At this point you will be given an o-shibori (a hot towel), a cup of tea and a menu. The o-shibori is for wiping your hands and face. When you’re done with it, just roll it up and leave it next to your place. Now comes the hard part: ordering. If you don’t read Japanese, you can use the romanisations and translations in this book to help you, or direct the waiter’s attention to the Japanese script. If this doesn’t work, there are two phrases that may help: ‘ o-susume wa nan desu ka ’ (What do you recommend?) and ‘ o-makase shimasu’ (Please decide for me).

When you’ve finished eating, you can signal for the bill by crossing one index finger over the other to form the sign of an ‘x’. This is the standard sign for ‘Bill, please’. You can also say ‘ o-kanjō kudasai’ . Remember there is no tipping in Japan and tea is free of charge. Usually you will be given a bill to take to the cashier at the front of the restaurant. Only the bigger and more international places take credit cards, so cash is always the surer option.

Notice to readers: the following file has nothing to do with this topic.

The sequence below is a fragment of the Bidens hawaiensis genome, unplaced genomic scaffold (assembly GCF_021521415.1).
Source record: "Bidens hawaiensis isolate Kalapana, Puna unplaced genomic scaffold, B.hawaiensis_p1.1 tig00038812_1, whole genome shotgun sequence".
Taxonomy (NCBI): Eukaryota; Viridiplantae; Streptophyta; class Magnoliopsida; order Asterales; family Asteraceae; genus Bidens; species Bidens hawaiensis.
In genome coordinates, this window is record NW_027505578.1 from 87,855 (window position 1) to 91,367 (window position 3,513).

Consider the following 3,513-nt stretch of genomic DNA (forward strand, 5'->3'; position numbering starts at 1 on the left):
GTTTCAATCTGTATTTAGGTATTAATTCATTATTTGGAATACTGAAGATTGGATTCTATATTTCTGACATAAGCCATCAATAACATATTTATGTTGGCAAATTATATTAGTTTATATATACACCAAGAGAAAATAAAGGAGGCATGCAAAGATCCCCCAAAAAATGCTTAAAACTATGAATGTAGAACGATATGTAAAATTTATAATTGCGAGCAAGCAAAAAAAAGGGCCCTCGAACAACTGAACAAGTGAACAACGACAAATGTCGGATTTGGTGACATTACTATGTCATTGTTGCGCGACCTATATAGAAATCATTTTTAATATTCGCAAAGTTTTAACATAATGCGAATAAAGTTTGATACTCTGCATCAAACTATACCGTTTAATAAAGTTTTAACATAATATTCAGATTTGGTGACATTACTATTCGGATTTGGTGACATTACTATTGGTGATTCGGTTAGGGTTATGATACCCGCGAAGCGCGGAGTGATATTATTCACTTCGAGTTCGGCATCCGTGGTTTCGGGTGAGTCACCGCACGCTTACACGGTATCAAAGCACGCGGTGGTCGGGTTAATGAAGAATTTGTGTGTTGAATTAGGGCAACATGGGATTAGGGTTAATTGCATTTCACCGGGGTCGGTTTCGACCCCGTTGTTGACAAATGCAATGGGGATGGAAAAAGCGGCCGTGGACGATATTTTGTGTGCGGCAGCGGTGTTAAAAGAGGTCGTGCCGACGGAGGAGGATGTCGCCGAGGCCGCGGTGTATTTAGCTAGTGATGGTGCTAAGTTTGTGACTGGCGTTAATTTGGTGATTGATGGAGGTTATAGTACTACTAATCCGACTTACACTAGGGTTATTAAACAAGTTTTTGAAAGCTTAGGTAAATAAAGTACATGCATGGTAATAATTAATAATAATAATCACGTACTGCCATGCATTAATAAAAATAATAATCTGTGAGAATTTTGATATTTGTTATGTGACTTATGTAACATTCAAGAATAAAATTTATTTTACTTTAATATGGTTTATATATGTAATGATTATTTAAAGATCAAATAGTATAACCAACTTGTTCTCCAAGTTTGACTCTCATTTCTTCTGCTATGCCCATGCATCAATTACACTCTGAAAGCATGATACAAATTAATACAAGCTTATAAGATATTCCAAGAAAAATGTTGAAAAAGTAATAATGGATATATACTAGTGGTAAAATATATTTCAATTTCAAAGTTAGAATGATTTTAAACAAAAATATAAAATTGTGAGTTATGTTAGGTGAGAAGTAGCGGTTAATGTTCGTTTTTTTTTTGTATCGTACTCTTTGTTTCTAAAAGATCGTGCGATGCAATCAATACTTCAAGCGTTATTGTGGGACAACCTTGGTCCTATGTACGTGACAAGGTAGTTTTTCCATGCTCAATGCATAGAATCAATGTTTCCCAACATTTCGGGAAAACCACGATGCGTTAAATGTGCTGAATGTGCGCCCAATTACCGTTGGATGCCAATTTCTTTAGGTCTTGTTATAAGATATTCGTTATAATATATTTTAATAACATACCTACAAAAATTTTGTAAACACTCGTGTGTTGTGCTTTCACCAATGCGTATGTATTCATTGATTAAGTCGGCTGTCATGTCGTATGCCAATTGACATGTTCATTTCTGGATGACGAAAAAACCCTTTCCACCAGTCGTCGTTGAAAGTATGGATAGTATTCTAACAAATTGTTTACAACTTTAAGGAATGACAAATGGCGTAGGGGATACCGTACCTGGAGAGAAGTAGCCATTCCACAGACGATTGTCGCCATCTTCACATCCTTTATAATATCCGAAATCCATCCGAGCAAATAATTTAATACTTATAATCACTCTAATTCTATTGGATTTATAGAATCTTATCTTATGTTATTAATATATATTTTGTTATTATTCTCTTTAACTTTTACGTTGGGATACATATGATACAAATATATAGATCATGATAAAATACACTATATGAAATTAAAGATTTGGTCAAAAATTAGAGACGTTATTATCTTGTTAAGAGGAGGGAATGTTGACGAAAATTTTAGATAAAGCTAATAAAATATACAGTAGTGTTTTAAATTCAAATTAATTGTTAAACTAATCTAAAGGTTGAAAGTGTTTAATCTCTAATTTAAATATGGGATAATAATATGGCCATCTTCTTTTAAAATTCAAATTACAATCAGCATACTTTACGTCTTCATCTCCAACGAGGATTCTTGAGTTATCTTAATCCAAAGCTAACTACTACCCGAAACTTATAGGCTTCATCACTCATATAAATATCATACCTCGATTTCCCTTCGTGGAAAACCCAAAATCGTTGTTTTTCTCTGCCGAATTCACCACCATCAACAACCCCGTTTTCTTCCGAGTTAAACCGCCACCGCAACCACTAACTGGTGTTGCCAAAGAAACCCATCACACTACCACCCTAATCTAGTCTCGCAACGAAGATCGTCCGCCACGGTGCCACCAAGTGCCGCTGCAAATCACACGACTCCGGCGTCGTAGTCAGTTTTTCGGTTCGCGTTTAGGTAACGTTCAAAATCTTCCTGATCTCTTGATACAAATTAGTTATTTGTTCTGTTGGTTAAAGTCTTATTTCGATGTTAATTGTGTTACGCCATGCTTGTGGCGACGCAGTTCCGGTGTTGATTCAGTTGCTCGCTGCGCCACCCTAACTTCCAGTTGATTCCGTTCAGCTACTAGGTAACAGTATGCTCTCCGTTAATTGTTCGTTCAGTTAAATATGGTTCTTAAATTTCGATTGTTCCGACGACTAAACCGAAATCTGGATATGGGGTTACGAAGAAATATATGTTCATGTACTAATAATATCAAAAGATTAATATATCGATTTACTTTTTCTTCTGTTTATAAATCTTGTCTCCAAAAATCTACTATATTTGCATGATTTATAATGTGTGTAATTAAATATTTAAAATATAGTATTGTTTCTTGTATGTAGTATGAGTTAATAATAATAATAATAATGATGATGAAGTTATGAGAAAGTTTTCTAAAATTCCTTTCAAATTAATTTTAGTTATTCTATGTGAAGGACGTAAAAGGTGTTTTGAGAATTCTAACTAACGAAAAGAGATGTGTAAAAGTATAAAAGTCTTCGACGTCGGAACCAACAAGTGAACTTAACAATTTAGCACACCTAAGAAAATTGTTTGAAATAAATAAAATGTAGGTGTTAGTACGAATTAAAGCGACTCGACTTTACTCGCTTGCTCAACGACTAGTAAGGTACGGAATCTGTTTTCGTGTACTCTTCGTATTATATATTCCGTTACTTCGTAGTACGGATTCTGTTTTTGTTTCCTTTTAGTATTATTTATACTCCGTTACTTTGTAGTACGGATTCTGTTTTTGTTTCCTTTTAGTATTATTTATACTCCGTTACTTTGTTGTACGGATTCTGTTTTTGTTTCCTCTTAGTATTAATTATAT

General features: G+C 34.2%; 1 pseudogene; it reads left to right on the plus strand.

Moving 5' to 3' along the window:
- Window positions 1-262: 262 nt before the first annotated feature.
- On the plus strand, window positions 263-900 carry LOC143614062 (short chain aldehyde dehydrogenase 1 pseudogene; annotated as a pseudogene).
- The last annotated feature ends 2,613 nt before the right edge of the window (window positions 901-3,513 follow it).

When leaving, it is polite to say to the restaurant staff ‘ gochisō-sama deshita ’, which means ‘It was a real feast’.

Yakitori

Yakitori (skewers of charcoal-grilled chicken and vegetables) is a popular after-work meal. Yakitori is not so much a full meal as an accompaniment for beer and sake. At a yakitori-ya ( yakitori restaurant) you sit around a counter with the other patrons and watch the chef grill your selections over charcoal. The best way to eat here is to order several varieties, then order seconds of the ones you really like. Ordering in these places can be a little confusing since one serving often means two or three skewers (be careful – the price listed on the menu is usually that of a single skewer).

In summer, the beverage of choice at a yakitori restaurant is beer or cold sake, while in winter it’s hot sake. A few drinks and enough skewers to fill you up should cost ¥3000 to ¥4000 per person. Yakitori restaurants are usually small places, often located near train stations, and are best identified by a red lantern outside and the smell of grilled

Soba & Udon

Soba (thin brown buckwheat noodles) and udon (thick white wheat noodles) are Japan’s answer to Chinese-style rāmen . Most Japanese noodle shops serve both soba and udon in a variety of ways.